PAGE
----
Functional Sports Drinks

What do we mean by functional and how does what we consume affect the body? Ian Craig discusses your functional health through the lens of sports drinks.

What do I mean by functional? Functional has been a buzz word in exercise for many years, so we can use it as an example: Exercise needs to be specific to the particular sport that you’re involved in. It would be mostly a waste of time for a footballer to base his conditioning on the use of two-dimensional weights machines, when his sport actually involves regular rapid changes of direction in thoroughly three-dimensional movement patterns.

Nutrition is no different: Why ask an athlete to consume a sports drink that is based simply on sugar, colourants, flavourants and water, when the only active ingredient in it is sugar (if timed and used correctly). We want to be nourishing the athlete’s body, but by adding ingredients such as colourants and flavourants, which require detoxification, we may be asking his or her body to expend more energy than the drink supplies. Detoxification processes actually require more energy than any other biochemical process in the body,1 so just think what would happen if you could lower the amount of energy required for detoxing – you might have more energy available for training and recovering.

On the other hand, think about consuming a drink that is free from all artificial additives and contains ingredients that have known beneficial effects on your body. So, not only are you taking in a ‘clean’ product that doesn’t require extra energy to process, but you’re getting nutrients that can help with the various systems in the body, required for intense exercise.

STRESSES OF ENDURANCE EXERCISE

But exercise is healthy you say, so our body will be better able to cope with bad foods . . .

You’re right up to a point, but over a certain training threshold, exercise starts to put more expectations on the body than it can cope with: Heavy endurance training demands large quantities of energy; it breaks down muscle; it releases stress hormones; it can deplete the immune system; it may cause digestive irritability; it increases the likelihood of an over-use injury; it pressurises nutrient reserves in the body; and endurance exercise can potentially even age you more quickly.2

In a nutshell, heavy exercise programmes are very hard on our bodies over time. This potential physical deterioration can be exacerbated if you have many other commitments in your life such as a demanding job, family, a busy social life, perhaps insufficient sleep. Bad nutrition can make things worse, but good nutritional choices can help to give some degree of support to your training and busy life.

There are many aspects of good nutritional practices, but the one that I will share with you in this article is sports drinks – healthy sports drinks. I’ll give you a few examples of my favourite functional drinks – sweet, tasty solutions that contain ingredients supportive of your athletic health.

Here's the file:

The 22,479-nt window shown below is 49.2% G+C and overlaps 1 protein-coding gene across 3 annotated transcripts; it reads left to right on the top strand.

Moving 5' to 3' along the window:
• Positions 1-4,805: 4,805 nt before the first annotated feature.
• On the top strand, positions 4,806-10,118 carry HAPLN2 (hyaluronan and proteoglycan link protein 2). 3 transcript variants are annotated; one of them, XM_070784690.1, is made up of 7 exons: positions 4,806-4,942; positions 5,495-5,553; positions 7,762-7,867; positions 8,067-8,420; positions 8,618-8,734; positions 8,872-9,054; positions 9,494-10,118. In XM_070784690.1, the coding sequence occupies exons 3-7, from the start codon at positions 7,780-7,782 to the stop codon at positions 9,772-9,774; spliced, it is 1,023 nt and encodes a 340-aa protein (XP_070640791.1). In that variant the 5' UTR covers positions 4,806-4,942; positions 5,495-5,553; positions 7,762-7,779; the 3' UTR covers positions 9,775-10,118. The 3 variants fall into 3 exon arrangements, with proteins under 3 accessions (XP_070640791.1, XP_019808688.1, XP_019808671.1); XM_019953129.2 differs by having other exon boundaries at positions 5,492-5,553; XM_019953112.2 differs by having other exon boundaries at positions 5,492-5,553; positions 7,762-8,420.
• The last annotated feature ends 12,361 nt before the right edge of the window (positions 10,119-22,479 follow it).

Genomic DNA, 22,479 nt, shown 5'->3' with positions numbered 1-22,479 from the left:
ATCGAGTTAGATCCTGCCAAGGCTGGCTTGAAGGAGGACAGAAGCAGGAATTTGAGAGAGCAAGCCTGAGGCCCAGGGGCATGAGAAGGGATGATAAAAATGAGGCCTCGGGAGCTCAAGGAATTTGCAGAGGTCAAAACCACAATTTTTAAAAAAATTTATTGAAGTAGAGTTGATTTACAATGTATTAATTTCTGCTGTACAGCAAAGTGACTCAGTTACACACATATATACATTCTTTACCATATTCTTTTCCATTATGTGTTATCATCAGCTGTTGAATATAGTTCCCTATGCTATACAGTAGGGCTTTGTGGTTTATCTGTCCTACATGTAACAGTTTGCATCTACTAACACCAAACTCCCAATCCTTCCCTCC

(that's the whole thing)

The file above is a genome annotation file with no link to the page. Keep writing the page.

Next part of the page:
SPORTS DRINK INGREDIENTS

  • Carbs (or sugars) – needed to support blood sugar levels during prolonged exercise. Comes in simple forms like glucose, sucrose and fructose and complex forms like maltodextrin and waxy maize starch. Use 60 g per one litre water.
  • Electrolytes – mineral salts including sodium, potassium and magnesium. Needed for fluid balance and muscle contraction and may be needed in higher quantities with people who cramp.
  • Protein – used in some sports drinks for longer durations when you are more reliant on protein as a fuel. Whey protein isolate or hydrosylate is perhaps the easiest for most people to digest during endurance exercise.
  • Glutamine – the main amino acid used as fuel during exercise. It is also needed by the immune system, detox system and digestive processes.
  • Branch-chain amino acids (BCAAs) – the main amino acids that make up the protein in muscle. If depleted, can cause muscle break-down.
  • Antioxidants – important to balance the free radicals that are produced during heavy exercise. Found in fruits and vegetables and their juices or concentrates.

NOURISHING SPORTS DRINKS

Having just told you how hard exercise can be on your body, I can now tell you that it is possible to provide a certain amount of support through the fluid that you consume before, during and after exercise. For instance, it has been demonstrated that stress hormones released during exercise can inhibit immune function and that a sugary sports drink can decrease the release of these stress hormones.3 What’s more, it has been demonstrated conclusively that a six to eight percent sugar solution can greatly increase the time it takes before an athlete reaches exhaustion.4

So, it is therefore important for a sports drink to contain some form of sugar (or carbohydrate): Sugar-free, electrolyte-only drinks may be useful for fluid replacement, but are not likely to give the same degree of physical support during the lengthy training or racing bouts that serious athletes regularly undertake.

A new ingredient that is used instead of sugars or maltodextrin is malt. Malt is another possible carbohydrate source in sports drinks.

Make your own